It has been postulated by some that by the 21st century religious faith would disappear. On the contrary, notwithstanding the global resurgence of reforms occurring within religious institutions and traditions themselves, religious involvement and spiritual awareness continue to grow worldwide and to infuse other movements for change, sometimes by playing a prominent role. Occupy Faith New York (OFNY) City embodies one such example. By declaring solidarity with OWS, OFNY confirmed its own commitment to work towards justice and equality in the community. After the financial crisis of 2008, without knowing the outcome of such initiatives citizens began to question the systems of their societies. Communities at large, particularly the disenfranchised and oppressed, began to seek a different world and to show that they are willing to rise to the challenge, to think differently. Others listened and joined their peaceful activism in solidarity; hungry for change citizens are demonstrating that they are not voiceless, and they are gathering in multi-national, multi-faith movements to feed this hunger for a transformed reality - one that reflects justice, fairness and the common good.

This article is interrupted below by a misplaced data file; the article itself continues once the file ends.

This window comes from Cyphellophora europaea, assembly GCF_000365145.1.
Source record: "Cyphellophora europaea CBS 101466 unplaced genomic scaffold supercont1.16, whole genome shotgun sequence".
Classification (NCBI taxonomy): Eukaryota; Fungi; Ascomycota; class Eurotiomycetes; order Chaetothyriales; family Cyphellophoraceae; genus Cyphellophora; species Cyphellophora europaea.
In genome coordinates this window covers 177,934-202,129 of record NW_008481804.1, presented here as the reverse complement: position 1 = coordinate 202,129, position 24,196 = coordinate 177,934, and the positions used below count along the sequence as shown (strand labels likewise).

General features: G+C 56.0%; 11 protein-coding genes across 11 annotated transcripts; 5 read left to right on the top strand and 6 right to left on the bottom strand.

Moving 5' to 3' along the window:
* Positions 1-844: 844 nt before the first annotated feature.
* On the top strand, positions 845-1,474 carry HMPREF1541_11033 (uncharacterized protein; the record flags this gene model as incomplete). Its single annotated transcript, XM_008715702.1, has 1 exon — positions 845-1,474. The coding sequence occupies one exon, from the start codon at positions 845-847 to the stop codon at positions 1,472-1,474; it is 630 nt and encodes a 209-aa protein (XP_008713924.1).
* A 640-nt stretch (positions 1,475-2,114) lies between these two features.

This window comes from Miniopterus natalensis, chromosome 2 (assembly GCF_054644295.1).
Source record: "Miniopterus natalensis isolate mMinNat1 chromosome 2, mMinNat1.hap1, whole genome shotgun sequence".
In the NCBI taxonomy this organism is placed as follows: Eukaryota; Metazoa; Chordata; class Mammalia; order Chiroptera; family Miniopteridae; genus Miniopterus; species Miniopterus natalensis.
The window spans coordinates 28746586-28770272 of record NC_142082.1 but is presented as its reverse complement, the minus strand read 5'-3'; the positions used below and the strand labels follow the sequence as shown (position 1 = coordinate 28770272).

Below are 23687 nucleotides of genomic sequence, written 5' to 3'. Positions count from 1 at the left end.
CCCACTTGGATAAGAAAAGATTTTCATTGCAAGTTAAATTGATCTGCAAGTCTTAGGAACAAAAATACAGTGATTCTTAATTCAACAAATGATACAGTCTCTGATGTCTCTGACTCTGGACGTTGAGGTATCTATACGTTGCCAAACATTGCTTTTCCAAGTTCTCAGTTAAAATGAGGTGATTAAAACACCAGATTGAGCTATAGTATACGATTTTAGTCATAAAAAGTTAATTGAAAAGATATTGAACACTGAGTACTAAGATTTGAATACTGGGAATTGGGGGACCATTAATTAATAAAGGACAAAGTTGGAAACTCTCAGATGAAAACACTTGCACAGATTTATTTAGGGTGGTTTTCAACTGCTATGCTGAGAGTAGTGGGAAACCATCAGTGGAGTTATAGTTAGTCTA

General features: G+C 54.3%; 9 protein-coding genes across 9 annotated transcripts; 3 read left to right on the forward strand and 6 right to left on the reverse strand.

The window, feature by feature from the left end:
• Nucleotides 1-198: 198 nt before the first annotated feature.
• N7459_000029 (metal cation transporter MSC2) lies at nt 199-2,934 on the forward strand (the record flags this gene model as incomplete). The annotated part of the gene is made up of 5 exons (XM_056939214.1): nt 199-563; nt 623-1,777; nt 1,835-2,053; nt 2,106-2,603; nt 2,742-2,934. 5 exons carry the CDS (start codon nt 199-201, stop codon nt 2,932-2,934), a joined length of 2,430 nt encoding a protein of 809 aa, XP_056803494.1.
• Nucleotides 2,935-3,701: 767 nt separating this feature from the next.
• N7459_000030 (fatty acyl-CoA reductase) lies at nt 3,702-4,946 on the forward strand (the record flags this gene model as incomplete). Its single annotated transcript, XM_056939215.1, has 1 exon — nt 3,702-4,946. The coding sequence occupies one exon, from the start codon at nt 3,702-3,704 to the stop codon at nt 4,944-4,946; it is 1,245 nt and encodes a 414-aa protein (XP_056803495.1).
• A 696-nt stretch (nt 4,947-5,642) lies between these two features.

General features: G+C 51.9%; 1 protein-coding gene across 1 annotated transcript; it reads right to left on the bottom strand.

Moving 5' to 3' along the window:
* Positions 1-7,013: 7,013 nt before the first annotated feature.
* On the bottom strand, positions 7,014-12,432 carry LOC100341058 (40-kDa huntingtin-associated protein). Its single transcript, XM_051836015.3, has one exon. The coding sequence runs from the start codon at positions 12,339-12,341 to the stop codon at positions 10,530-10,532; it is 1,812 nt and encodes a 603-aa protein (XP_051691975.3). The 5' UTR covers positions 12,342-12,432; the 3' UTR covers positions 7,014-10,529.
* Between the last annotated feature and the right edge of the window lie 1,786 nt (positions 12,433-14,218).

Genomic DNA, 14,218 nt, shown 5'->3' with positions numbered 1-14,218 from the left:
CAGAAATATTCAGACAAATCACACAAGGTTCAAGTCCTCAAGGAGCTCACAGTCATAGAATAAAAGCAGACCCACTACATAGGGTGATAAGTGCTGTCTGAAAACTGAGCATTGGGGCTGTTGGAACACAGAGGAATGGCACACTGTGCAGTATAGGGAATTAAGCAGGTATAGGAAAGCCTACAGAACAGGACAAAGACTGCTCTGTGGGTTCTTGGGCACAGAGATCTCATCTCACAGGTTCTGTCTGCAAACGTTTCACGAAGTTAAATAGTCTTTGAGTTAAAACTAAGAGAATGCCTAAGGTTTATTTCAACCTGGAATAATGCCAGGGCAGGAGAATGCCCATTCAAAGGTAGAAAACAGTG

A related faith movement to emerge from this ethos, ‘Faith in New York’ (FiNY) was founded in 2004 as an affiliate of the ‘People Improving Communities through Organizing’ (PICO) National Network. FiNY works through a congregation-community based model to “equip congregations and develop grassroots leaders to move significant public policy change that supports our leaders’ vision of a more just New York City with excellent public schools, violence-free neighborhoods, access to good jobs, adequate and affordable health care, decent housing for all, and a city where people of all backgrounds can fully participate in economic and civic life.” (2) As 'prophetic witnesses,’ people of faith are called by their confessions to bring healing, compassion, and justice to our world. Faith in New York -- a multi-religious, multi-cultural federation of the faith community found in 17 states, training leaders in 65 faith communities -- is doing just that by exercising faith in action through advocacy for social change. Dedicated to building a community that can make social change happen, it has, to date, challenged issues such as immigration, affordable housing, and recently Ban the Box reform to create a level playing field and promote the general welfare of all.